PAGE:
With the Rentberry App, Silicon Valley Invented Another Way to Drive Out the Working Class
Across the country, gentrification is spreading rapidly through our cities, displacing the poor. Now, those cities have the last thing they need to fight their house crises — an app that throws desperate rent-seekers into direct war, where only the richest survive.
Rentberry, an app that launched in San Francisco Tuesday morning, is a platform for homeowners and realtors to put a house on the market. Then desperate apartment-seekers engage in an open bidding war so that landlords can squeeze as much cash out of prospective renters as possible.
"We strive to maximize your rental price by allowing tenants to submit custom offers and compete in the bidding process," Rentberry advertises on its site.
The language of "maximizing" rental prices is a glaring red flag for San Franciscans, who have endured one of the country's most dramatic gentrification crises. A recent influx of upper-middle class programmers, techies and entrepreneurs chasing the venture capital-fueled startup boom has put hundreds of census tracts in San Francisco at risk of displacing its poorest residents.
Rentberry CEO Alex Lubinsky says his startup could help the markets. After all, as he told Mic over the phone, housing prices in San Francisco are down these days!
Rentberry's fee structure was reported by SFGate as a big royalty from each month's rent, but Lubinsky says the only fees to use the platform are $25 per successful application.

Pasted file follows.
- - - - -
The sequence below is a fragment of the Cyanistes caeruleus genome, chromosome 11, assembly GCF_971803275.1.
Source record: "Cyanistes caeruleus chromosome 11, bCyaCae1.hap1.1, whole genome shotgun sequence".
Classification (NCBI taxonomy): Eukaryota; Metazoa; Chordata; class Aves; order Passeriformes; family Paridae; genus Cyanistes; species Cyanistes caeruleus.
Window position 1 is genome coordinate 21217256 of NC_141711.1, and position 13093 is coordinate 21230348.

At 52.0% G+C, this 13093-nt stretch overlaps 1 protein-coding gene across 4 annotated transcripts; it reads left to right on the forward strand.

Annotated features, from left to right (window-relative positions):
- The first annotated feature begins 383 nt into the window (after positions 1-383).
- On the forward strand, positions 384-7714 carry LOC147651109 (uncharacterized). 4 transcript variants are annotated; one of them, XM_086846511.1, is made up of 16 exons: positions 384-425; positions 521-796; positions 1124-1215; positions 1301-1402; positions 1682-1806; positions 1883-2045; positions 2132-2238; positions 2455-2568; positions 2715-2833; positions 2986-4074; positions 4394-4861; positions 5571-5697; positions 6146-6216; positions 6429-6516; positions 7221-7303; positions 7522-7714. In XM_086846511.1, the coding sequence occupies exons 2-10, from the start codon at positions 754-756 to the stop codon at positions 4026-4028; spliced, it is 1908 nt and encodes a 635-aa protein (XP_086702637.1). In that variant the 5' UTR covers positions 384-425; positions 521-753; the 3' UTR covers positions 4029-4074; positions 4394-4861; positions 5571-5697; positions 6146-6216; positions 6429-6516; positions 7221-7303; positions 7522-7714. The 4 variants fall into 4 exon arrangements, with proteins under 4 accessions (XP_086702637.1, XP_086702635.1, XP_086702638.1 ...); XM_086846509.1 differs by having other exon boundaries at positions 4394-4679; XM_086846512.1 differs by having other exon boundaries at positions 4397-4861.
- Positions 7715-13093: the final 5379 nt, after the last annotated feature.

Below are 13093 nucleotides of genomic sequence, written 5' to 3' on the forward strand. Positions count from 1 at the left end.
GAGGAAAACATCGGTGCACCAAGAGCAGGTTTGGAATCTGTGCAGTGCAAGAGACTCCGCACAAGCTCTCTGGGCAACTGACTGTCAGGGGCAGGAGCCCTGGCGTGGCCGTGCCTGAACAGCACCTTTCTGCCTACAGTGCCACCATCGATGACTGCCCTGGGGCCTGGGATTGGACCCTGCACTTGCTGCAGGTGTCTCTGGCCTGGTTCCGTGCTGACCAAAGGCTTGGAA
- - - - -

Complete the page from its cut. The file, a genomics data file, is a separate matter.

"What we do is help tenants actually save money, not to bid or overbid," Lubinsky said in a phone interview. "Bidding implies you can only increase the price, but that definition [of bidding] is just wrong — there's a submission tool where you can submit a lower offer. We're actually saving tenants money."
Like the price warring between Uber and Lyft, or Amazon versus book publishers, this app uses technology to bring competing players in a market closer together and put them in direct, immediate and transparent competition.
But unlike bargain books or a cheap ride, it's not the industry and its workers being squeezed. It's the renter, reduced to a few numerical values — a credit score, an income, an offer — who is pitted against others looking for a home, squeezed for every dollar they're willing to part with.
May 17, 2016, 4:18 p.m.: This story has been updated with comment from Rentberry.